Getting the download link through email is temporarily not available. Please check back later.
To get the free app, enter your mobile phone number.
Pure Soapmaking: How to Create Nourishing, Natural Skin Care Soaps Spiral-bound – January 26, 2016
|New from||Used from|
See the Best Books of the Month
Want to know our Editors' picks for the best books of the month? Browse Best Books of the Month, featuring our favorite new books in more than a dozen categories.
Frequently Bought Together
Customers Who Bought This Item Also Bought
— Donna Maria Coles Johnson, Founder and CEO, Indie Business Network
From the Back Cover
Learn to make beautiful, nourishing soaps -- it's fun, and your skin will thank you! Moisturize with shea butter, exfoliate with crushed walnut shells, and soothe itchy skin with oatmeal. More than 30 expertly formulated recipes take advantage of the beneficial properties in many natural ingredients.
Top Customer Reviews
Like Soap Crafting, Pure Soapmaking is spiral bound, so it’ll lie flat when you’re using it. It’s also chock-full of gorgeous photos, fun techniques and inspiring recipes—however this time it’s using ‘all natural’ ingredients.
I put quotes around ‘all natural’ because Anne-Marie does use pigments and oxides for color in the majority of the recipes. Pigments and oxides are usually made in a lab and are ‘nature identical’ rather than being ‘natural.’
Perhaps that’s splitting hairs, but as someone who enjoys growing what goes into my soap, I was hoping there’d be more of an emphasis on using botanicals, fruits and vegetables for color.
Yes, she uses annatto, alkanet, comfrey, madder and indigo, but what about rhubarb, burdock leaf, seaweed, pumpkin powder and manjistha powder?Instead there's ultramarine pink, yellow oxide and green chrome oxide.
I was especially disappointed when I read the recipe made with blueberries got its beautiful color from ultramarine blue and titanium dioxide. Would indigo or woad have worked instead?
Having said all that from on top of my soapbox, I do love the book. It'll definitely become a much looked-at tome in my soap making book library.The recipes include ingredients like potatoes, lemon juice and egg yolks and the techniques are easy to follow.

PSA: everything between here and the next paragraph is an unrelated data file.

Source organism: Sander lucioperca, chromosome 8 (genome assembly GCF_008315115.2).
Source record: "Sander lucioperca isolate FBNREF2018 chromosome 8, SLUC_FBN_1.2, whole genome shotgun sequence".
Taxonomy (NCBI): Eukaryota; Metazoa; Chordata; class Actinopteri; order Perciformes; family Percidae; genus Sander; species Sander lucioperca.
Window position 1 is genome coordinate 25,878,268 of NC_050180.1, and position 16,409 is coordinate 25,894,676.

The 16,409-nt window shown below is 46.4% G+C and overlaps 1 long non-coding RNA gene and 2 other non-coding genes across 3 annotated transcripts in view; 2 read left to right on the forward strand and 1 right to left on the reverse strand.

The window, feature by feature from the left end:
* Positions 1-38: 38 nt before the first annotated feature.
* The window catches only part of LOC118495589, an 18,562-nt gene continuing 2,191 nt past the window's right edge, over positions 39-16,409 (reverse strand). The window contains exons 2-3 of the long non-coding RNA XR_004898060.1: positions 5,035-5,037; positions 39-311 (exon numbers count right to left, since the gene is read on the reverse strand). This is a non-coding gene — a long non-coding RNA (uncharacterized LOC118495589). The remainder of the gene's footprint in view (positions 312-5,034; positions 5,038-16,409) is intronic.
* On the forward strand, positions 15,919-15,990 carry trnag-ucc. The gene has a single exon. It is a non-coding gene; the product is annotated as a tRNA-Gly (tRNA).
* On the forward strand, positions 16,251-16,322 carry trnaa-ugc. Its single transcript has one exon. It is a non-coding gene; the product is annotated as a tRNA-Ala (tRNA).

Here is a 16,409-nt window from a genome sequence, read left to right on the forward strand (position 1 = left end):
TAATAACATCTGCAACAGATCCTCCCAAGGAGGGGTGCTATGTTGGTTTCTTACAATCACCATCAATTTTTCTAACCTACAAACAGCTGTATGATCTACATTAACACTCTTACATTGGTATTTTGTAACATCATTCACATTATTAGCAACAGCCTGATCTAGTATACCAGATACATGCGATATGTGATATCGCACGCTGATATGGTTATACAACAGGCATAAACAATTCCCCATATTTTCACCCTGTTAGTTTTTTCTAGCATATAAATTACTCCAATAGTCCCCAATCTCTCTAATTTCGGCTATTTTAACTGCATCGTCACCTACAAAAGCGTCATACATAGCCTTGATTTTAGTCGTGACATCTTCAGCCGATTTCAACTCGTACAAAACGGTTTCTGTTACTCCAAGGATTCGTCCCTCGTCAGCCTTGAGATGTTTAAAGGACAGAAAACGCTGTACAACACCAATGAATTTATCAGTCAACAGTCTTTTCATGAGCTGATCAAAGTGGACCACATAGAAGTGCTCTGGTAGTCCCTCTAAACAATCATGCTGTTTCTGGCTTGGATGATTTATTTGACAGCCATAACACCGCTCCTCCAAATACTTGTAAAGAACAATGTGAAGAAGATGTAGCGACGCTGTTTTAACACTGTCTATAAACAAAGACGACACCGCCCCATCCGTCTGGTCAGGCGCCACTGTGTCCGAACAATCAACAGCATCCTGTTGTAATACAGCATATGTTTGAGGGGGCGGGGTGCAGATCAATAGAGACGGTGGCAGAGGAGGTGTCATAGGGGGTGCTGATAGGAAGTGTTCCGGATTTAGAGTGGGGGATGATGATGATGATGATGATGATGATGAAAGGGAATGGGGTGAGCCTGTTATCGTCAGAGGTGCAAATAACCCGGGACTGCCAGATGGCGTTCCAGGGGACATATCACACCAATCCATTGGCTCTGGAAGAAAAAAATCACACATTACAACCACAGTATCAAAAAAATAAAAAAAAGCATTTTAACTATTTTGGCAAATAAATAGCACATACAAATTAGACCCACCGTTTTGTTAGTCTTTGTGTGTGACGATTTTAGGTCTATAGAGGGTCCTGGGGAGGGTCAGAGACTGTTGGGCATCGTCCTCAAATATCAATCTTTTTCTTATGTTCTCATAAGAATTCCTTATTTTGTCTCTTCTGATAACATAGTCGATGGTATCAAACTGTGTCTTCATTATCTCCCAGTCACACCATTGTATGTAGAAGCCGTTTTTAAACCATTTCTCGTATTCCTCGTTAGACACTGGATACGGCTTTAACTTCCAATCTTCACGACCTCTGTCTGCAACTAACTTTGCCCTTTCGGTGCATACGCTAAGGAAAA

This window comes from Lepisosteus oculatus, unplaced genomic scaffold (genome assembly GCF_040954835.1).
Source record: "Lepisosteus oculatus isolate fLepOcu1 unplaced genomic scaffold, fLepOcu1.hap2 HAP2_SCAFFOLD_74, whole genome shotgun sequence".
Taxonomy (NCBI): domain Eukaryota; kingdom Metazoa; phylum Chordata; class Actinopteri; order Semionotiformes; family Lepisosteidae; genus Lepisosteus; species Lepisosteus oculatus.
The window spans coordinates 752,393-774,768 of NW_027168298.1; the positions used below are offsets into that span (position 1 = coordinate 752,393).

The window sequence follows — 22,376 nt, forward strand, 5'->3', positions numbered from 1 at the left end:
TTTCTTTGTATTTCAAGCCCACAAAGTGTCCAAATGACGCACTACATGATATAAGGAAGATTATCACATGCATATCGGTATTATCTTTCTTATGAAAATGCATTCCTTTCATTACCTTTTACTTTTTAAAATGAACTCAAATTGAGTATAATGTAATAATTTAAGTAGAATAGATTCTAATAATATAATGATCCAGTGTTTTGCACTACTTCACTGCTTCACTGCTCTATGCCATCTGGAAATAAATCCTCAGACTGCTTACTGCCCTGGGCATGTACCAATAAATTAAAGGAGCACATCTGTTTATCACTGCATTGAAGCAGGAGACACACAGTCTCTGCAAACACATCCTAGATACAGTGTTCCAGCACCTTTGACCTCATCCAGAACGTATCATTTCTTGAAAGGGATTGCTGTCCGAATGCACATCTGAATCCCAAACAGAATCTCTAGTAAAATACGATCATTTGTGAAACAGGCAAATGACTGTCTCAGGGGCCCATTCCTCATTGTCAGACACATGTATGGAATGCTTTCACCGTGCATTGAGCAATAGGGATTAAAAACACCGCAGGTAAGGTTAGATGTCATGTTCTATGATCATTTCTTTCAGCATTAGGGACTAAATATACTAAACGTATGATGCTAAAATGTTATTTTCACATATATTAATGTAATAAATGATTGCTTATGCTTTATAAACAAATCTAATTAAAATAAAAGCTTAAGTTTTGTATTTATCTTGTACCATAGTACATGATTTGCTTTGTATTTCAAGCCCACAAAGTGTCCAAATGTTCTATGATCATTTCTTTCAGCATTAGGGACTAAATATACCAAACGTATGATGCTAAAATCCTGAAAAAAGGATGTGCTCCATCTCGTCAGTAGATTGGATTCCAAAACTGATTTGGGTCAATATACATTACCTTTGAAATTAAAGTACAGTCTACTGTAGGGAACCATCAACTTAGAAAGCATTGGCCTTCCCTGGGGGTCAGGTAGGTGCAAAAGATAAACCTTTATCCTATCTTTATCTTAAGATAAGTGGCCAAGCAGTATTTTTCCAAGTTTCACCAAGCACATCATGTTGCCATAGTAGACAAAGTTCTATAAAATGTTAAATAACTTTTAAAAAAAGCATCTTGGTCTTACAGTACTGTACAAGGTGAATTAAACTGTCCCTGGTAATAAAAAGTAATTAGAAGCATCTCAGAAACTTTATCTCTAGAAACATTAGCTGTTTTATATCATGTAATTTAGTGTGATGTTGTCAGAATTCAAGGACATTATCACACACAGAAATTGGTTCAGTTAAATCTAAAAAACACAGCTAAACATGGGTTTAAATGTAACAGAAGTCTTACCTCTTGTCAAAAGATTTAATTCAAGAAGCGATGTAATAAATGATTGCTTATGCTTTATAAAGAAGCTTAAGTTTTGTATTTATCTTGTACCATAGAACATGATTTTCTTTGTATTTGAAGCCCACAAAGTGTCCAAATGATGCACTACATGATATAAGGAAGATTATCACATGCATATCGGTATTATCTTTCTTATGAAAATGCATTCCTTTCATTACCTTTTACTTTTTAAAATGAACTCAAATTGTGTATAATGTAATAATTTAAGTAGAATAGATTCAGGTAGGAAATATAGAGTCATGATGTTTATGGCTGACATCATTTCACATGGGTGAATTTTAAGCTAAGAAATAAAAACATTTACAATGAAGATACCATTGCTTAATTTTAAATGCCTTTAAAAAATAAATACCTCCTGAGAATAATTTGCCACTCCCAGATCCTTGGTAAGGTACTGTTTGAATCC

I’ll try adapting some of the recipes to use with what I consider ‘natural’ colorants.
And I might even try to make blueberry soap without ultramarine blue.
1. Each recipe comes scented with a combination of two-three essential oils (not a whole list that would cost a fortune)
2. The recipes are new, not the things you can already find on Soap Queen
3. Interesting additions like walnut shells, paprika, cocoa
4. The book starts off with a good introduction for beginners
1. This book, like Anne-Marie's first book Soap Crafting, still calls for products unique to her BrambleBerry website. I do not mind, but I know some readers who will be irked.
2. Some colorants in the recipes are still questionable (like titanium dioxide) which some think is a carcinogen
Overall, I think it is a beautiful book that has interesting tips and plenty of things to try for beginner and advanced soapmakers. I will avoid or substitute some of the colorants that the book specifies. However, this is a great manual on soapmaking with natural ingredients.
Cons: I recognized a great many of the designs from the Amy Warden Soap Challenge and the original artisan soap makers were not given credit (design ideas are not exclusive to the Soap Queen). You're gonna have to spend a WHOLE lot of money buying the molds she uses for the recipes and the equipment. Instead of telling you how many ounces a recipe makes- you get how many bars based on her molds (a pain in the butt for a newbie to figure out using your own molds.) More than half the book is for advanced soap makers. Some recipes call for food items like potato or cucumber or banana- however there are powdered extracts that would be much safer to use IF you were selling these soaps (as far as I know the FDA does not approve raw food in soaps).Read more ›
I have seen some complain as to what is natural or not. Anyone can argue as to whether this book uses "natural" ingredients or not. In the United States there is no legal definition for "natural ingredients ". If you don't like a particular ingredient, don't use it.
Most Recent Customer Reviews
LOVE this book! I follow her blog and watch her tutorials. Very impressed.Published 3 days ago by Christin Prokopy
Conversationally written and gorgeously photographed, Pure Soapmaking makes me think, "I can do this! Read morePublished 11 days ago by Janet
Wonderful Book!! Love the additional information on soap making.Published 24 days ago by Darla Callahan